Butterfly element 26 includes two arm-like flat rectangular clamping members 32 that face toward the inner surface of wall 10 in FIG. 1. Clamping members 32 are integrally joined to intermediate segment 30 by deformable neck 34, a detail view of neck 34 being shown in FIG. 11. As seen in that figure, clamping member 32 and intermediate segment 30 define opposed abutment surfaces 40 and 38 which together form an angle whose apex is at point 36. When clamping members are moved down from their FIG. 1 position to a position perpendicular to bolt 20, surfaces 38 and 40 will meet so as to stop further downward swing of the clamping members. Clamping members 32 and plate 16 may exhibit spring-like flexibility in order to elastically deform with wall 10. Such flexibility would be desirable, for example, if wall 10 is the sidewall zone of a tire near the tread thereof.
FIG. 7 shows a detail view of the upper, wall engaging surface 44 of clamping member 32 wherein a thin, preferably flexible matrix or coating 42 of curable resin covers surface 44. Within the matrix are entrapped capsules 46 of glass or similarly breakable material. Capsules 46 contain a suitable hardening or curing agent that will affect the matrix material to form a strong adhesive when the capsules are broken. When bolt 20 turns and forces clamping members 32 against wall 10, matrix 42 is squeezed and capsules 46 are broken, and thereafter a strong adhesive bond is formed between clamping member 32 and wall 10. A flexible curable resin matrix and entrapped curing agent capsules similar to the FIG. 7 combination may optionally be placed on the underside of plate 16, which bears on wall 10, or may be placed between shoulder 24 and plate 16 to act as a sealant, or may be placed between shank portion 22 and the inner diameter of hole 18 to act as a sealant.
In FIG. 8 is shown a variation of the FIG. 7 combination, wherein matrix 48 is a soft material containing two sets of glass capsules. A curable resin is contained in capsules 50 and a setting agent is contained in capsules 52. In either the FIG. 7 or FIG. 8 combination, it is contemplated that surfaces 44, 38 and 40 having one of these combinations will exhibit no adhesiveness prior to breaking of the capsules.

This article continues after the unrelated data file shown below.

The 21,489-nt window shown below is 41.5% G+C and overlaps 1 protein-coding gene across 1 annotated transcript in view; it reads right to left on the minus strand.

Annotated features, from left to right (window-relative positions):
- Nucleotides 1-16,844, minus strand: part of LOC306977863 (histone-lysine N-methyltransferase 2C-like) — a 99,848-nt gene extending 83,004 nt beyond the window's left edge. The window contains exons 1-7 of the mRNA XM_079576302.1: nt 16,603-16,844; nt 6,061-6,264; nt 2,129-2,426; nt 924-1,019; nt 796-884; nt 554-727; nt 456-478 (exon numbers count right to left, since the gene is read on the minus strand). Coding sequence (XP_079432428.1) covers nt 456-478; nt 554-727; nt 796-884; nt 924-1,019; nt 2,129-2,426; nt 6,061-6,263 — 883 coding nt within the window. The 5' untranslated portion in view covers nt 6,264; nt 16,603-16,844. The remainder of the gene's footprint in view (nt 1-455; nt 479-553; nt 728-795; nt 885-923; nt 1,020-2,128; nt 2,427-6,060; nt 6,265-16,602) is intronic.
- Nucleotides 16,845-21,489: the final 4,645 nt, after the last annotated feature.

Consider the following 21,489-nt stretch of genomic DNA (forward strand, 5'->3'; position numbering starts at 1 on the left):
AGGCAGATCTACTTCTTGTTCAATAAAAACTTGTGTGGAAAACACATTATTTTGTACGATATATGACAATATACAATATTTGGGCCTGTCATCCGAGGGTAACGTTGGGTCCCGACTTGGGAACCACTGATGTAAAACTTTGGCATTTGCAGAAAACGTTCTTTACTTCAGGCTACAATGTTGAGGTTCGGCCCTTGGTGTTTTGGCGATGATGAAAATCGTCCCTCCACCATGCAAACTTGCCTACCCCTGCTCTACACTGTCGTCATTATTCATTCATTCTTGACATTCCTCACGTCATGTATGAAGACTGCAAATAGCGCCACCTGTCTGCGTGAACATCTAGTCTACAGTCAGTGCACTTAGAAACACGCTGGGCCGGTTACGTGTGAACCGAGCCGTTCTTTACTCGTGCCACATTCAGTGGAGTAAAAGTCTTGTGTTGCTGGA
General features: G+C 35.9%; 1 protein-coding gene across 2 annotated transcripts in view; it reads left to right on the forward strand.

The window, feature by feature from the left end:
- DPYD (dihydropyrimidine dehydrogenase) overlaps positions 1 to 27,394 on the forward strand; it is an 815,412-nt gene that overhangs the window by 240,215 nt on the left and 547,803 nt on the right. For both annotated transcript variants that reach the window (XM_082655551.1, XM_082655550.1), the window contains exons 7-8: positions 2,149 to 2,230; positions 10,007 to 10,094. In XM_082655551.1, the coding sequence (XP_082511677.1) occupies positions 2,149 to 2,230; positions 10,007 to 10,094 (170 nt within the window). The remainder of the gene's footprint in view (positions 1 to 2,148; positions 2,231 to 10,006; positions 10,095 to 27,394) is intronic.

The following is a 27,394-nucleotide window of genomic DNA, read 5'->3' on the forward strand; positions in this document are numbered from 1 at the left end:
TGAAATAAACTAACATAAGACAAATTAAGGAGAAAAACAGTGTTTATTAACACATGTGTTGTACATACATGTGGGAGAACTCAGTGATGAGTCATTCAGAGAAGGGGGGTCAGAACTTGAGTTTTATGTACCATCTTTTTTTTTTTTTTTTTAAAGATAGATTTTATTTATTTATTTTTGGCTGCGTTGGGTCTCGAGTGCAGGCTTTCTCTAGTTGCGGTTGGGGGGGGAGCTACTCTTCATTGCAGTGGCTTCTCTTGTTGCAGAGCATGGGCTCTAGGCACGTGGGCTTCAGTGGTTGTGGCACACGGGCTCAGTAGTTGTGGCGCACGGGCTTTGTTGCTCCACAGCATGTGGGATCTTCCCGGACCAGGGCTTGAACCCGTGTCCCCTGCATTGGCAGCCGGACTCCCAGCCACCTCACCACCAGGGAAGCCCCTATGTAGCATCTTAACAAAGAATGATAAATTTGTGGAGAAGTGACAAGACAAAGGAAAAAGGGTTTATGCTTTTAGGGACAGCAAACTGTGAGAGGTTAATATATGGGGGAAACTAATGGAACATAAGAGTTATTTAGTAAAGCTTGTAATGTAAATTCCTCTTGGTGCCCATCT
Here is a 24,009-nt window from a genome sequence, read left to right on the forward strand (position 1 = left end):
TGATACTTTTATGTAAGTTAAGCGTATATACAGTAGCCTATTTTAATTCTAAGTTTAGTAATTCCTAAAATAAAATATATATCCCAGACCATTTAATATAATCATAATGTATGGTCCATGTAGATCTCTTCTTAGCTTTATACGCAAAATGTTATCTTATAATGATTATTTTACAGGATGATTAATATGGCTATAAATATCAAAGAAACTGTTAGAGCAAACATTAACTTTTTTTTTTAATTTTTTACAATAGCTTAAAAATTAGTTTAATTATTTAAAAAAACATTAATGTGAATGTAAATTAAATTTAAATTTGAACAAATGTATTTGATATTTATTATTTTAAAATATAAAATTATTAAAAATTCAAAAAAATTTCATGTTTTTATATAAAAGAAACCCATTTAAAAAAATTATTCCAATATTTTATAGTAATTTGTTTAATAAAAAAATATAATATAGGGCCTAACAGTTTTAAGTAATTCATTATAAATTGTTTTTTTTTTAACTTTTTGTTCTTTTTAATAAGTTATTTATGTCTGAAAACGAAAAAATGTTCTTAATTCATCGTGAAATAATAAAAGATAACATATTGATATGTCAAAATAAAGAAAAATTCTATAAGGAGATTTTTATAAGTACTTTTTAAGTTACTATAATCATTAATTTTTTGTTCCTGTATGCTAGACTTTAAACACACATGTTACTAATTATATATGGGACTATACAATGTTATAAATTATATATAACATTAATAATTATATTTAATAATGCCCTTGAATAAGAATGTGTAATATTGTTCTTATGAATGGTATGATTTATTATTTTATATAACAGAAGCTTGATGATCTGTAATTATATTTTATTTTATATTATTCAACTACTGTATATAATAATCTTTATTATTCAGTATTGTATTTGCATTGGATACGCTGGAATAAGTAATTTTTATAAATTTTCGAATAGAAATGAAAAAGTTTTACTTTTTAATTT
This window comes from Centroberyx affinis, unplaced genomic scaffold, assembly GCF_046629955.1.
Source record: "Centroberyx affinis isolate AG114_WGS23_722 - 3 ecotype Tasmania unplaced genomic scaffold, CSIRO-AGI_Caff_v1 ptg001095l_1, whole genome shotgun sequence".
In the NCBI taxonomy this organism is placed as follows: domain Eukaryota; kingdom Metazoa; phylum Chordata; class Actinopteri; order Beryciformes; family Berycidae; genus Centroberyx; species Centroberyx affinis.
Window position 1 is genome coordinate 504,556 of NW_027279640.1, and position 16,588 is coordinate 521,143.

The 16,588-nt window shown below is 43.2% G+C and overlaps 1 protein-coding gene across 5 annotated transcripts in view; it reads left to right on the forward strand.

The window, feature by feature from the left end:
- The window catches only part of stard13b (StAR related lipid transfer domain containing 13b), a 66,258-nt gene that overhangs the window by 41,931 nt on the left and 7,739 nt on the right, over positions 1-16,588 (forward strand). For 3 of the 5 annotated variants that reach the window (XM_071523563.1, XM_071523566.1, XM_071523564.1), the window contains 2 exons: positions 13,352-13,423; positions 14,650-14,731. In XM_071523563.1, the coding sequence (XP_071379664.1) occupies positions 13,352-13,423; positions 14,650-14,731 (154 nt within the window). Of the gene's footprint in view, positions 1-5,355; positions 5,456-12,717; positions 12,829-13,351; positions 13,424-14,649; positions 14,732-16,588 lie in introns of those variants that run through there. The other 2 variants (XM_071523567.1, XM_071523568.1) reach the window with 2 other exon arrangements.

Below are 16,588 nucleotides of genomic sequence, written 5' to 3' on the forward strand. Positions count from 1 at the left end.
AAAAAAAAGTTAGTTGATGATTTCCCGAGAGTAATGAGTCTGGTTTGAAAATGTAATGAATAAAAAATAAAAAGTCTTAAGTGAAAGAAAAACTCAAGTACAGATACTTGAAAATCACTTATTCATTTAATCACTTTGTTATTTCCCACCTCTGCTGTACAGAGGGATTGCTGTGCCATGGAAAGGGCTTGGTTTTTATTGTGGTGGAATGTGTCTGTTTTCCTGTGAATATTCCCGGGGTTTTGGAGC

The right side of FIG. 2 shows an alternate embodiment 54 of the clamping member on butterfly element 53 wherein the clamping member has an exterior 56 formed by channel of flexible material. As seen by viewing FIG. 3 and the right side of FIG. 4, the channel has a metal bar 62 fit therein and has an end piece 58 opposing intermediate segment 60. End piece 58 forms a gap 64 with flexible neck 66, which integrally connects exterior 56 with outer channel 68 of intermediate segment 60. As shown by FIG. 5, outer channel 68 has therein a body 70 of elastomeric material softer and more flexible than the outer channel. A screw or bolt 72 similar to bolt 20 (FIG. 1) threads with and through channel 68 and body 70.
It will be noted that width "A" (FIG. 3) of the clamping members is equal to or less width "B" (FIG. 5) of body 70. By this construction, no part of the clamping member interferes with sides 74 of outer channel 68 as the clamping member swings down 25 from the FIG. 2 position to a deployed position where the clamping member is perpendicular to bolt 72. As the clamping member approaches the deployed position, engagement surface 76 on end 58 swings from the FIG. 4 position to the position at dashed line 78, whereby surface 76 compresses body 70. Sides 74 restrict lateral expansion of body 70 so that the body tightens on bolt 70 all about the circumference of the bolt and forms a seal with the bolt. The clamping members, intermediate segment 60, necks 66 and bolt 70 form an air tight unit with wall 10 (FIG. 1) when the clamping members are pressed and adhered thereto.
A variation 59 of the clamping member at the right sides of FIG. 2 and FIG. 4 is shown in the left sides of those figures and in FIG. 12. There, bar 55 is integrally connected to outer channel 68 by flexible neck 67. Attached to bar 55 is strut 57 defining gap 65 with neck 67 and having a flat engagement surface 77 opposed to elastomeric body 70 (FIG. 3) of intermediate segment 60. As the clamping member on the left side of FIG. 4 swings down, engagement surface 77 swings counterclockwise from the FIG. 4 position to compress body 70 in the same fashion as does engagement surface 76. The clamping member on the left side FIG. 4 has the same width "A" as clamping member 54 at the right of the figure.
FIG. 9 shows a modified version 94 of the FIG. 4's right side clamping member 54 and shows a modified version 96 of the intermediate segment 60. The modification is the replacement of neck 66 by a swivel attachment comprising axis pin 100 journalled 25 through member 94 and eyes 98 on segment 96. FIG. 9 also shows a modified version 95 of the FIG. 4 left side clamping member 59 swivelled to eyes 102 on segment 96 by axis pin 104.